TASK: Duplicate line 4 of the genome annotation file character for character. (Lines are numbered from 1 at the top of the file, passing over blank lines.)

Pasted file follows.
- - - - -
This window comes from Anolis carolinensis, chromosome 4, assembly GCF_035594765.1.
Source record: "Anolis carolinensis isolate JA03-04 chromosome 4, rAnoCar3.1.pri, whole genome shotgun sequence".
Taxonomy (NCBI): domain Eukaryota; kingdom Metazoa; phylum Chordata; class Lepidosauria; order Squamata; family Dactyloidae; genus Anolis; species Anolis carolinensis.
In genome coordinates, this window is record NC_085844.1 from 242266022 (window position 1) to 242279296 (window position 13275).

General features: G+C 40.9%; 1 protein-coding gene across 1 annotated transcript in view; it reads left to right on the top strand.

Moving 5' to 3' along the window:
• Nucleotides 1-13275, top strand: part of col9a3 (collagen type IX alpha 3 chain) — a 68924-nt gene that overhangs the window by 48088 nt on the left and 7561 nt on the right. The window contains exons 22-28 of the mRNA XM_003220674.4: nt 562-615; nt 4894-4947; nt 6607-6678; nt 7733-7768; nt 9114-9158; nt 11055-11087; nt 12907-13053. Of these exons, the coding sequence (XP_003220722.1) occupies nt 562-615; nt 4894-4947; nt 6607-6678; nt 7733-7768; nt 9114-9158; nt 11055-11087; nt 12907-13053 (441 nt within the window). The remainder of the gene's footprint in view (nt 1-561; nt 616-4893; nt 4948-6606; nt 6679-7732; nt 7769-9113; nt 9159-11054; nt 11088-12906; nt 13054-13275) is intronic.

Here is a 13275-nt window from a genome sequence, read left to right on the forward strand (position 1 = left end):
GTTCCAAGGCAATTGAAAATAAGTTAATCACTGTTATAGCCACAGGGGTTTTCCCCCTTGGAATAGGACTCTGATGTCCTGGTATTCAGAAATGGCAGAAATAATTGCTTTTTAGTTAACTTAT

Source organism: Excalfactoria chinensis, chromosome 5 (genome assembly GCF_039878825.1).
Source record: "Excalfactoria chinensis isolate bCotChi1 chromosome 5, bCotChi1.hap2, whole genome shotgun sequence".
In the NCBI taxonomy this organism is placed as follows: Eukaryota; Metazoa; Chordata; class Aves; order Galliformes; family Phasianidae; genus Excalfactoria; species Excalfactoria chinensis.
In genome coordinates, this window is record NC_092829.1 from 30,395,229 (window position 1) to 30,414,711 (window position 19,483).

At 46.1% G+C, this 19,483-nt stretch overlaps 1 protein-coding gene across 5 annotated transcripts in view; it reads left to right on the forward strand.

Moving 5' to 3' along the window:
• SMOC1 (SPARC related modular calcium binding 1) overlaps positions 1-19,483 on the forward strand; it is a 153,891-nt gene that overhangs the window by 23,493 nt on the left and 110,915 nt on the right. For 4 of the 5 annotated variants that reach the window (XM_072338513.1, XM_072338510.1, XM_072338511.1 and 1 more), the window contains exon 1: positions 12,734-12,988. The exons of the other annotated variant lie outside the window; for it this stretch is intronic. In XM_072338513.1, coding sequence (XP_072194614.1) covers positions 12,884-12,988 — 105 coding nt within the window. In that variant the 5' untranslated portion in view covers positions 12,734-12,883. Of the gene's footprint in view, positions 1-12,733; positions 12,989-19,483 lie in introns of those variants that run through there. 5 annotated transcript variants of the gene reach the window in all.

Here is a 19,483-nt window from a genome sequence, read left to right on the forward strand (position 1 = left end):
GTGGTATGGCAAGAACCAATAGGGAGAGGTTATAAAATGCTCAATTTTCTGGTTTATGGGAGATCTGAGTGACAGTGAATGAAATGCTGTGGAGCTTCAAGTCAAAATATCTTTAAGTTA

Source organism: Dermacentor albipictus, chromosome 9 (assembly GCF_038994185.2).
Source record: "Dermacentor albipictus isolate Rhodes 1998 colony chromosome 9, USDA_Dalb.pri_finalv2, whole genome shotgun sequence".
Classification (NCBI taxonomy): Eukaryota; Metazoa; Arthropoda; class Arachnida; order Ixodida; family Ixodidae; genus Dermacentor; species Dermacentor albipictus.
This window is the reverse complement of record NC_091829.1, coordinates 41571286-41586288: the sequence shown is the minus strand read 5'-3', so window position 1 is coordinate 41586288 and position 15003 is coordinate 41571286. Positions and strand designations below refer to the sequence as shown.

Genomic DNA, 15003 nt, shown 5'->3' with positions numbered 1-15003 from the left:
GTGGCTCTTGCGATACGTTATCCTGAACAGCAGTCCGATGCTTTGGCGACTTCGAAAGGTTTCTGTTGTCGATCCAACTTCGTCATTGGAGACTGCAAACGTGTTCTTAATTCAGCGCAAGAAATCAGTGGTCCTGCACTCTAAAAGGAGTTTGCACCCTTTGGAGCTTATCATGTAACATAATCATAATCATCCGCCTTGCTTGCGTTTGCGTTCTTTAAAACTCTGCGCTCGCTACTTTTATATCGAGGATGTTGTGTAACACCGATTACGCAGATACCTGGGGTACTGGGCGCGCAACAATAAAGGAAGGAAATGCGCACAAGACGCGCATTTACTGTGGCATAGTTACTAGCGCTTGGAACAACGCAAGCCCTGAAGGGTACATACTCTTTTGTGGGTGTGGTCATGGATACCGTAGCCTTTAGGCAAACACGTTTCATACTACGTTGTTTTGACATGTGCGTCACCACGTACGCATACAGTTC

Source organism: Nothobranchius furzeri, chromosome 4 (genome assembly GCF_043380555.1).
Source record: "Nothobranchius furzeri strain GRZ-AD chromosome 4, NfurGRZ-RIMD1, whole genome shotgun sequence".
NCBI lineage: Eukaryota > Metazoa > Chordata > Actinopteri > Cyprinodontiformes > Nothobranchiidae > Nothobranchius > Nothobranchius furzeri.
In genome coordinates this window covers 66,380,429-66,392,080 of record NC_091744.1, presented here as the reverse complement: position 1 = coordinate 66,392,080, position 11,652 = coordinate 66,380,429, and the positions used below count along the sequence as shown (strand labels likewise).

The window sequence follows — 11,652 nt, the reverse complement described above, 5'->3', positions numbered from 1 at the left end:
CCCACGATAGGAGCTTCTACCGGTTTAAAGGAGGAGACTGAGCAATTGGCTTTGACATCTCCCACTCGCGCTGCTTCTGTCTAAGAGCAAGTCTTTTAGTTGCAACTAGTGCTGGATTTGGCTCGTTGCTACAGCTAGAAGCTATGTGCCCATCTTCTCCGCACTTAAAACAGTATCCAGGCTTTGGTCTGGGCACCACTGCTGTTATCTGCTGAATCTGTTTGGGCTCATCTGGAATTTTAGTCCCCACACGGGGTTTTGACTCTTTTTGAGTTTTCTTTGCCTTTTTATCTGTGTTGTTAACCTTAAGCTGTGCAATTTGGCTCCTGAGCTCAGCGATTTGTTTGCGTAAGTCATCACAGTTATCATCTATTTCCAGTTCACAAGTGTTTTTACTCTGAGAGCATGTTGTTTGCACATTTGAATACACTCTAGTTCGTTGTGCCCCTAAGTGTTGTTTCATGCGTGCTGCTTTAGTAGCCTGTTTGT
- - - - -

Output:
In genome coordinates, this window is record NC_085844.1 from 242266022 (window position 1) to 242279296 (window position 13275).